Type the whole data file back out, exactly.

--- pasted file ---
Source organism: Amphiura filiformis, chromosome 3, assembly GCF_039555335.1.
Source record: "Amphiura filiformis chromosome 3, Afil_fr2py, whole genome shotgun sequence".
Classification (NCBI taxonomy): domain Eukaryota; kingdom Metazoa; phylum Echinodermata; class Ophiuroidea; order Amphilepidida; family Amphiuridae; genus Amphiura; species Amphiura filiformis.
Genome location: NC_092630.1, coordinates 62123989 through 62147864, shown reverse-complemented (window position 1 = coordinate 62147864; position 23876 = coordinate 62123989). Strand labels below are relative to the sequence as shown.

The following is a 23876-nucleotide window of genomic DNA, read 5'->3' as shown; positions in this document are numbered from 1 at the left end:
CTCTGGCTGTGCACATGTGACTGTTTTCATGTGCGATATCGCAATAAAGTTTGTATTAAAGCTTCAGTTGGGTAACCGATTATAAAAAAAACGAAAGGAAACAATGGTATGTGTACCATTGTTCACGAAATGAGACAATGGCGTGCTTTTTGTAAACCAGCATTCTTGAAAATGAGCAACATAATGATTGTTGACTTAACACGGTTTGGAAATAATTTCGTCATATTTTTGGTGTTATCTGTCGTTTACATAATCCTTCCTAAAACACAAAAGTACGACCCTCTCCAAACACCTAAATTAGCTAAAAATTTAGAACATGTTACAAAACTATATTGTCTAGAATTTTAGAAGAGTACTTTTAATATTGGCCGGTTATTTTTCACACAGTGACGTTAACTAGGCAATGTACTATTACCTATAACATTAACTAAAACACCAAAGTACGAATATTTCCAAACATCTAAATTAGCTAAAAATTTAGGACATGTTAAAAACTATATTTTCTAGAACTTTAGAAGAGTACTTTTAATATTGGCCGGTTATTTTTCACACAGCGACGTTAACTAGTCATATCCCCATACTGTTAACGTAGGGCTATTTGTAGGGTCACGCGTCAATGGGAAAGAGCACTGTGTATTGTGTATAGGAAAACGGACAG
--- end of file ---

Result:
Source organism: Amphiura filiformis, chromosome 3, assembly GCF_039555335.1.
Source record: "Amphiura filiformis chromosome 3, Afil_fr2py, whole genome shotgun sequence".
Classification (NCBI taxonomy): domain Eukaryota; kingdom Metazoa; phylum Echinodermata; class Ophiuroidea; order Amphilepidida; family Amphiuridae; genus Amphiura; species Amphiura filiformis.
Genome location: NC_092630.1, coordinates 62123989 through 62147864, shown reverse-complemented (window position 1 = coordinate 62147864; position 23876 = coordinate 62123989). Strand labels below are relative to the sequence as shown.

The following is a 23876-nucleotide window of genomic DNA, read 5'->3' as shown; positions in this document are numbered from 1 at the left end:
CTCTGGCTGTGCACATGTGACTGTTTTCATGTGCGATATCGCAATAAAGTTTGTATTAAAGCTTCAGTTGGGTAACCGATTATAAAAAAAACGAAAGGAAACAATGGTATGTGTACCATTGTTCACGAAATGAGACAATGGCGTGCTTTTTGTAAACCAGCATTCTTGAAAATGAGCAACATAATGATTGTTGACTTAACACGGTTTGGAAATAATTTCGTCATATTTTTGGTGTTATCTGTCGTTTACATAATCCTTCCTAAAACACAAAAGTACGACCCTCTCCAAACACCTAAATTAGCTAAAAATTTAGAACATGTTACAAAACTATATTGTCTAGAATTTTAGAAGAGTACTTTTAATATTGGCCGGTTATTTTTCACACAGTGACGTTAACTAGGCAATGTACTATTACCTATAACATTAACTAAAACACCAAAGTACGAATATTTCCAAACATCTAAATTAGCTAAAAATTTAGGACATGTTAAAAACTATATTTTCTAGAACTTTAGAAGAGTACTTTTAATATTGGCCGGTTATTTTTCACACAGCGACGTTAACTAGTCATATCCCCATACTGTTAACGTAGGGCTATTTGTAGGGTCACGCGTCAATGGGAAAGAGCACTGTGTATTGTGTATAGGAAAACGGACAG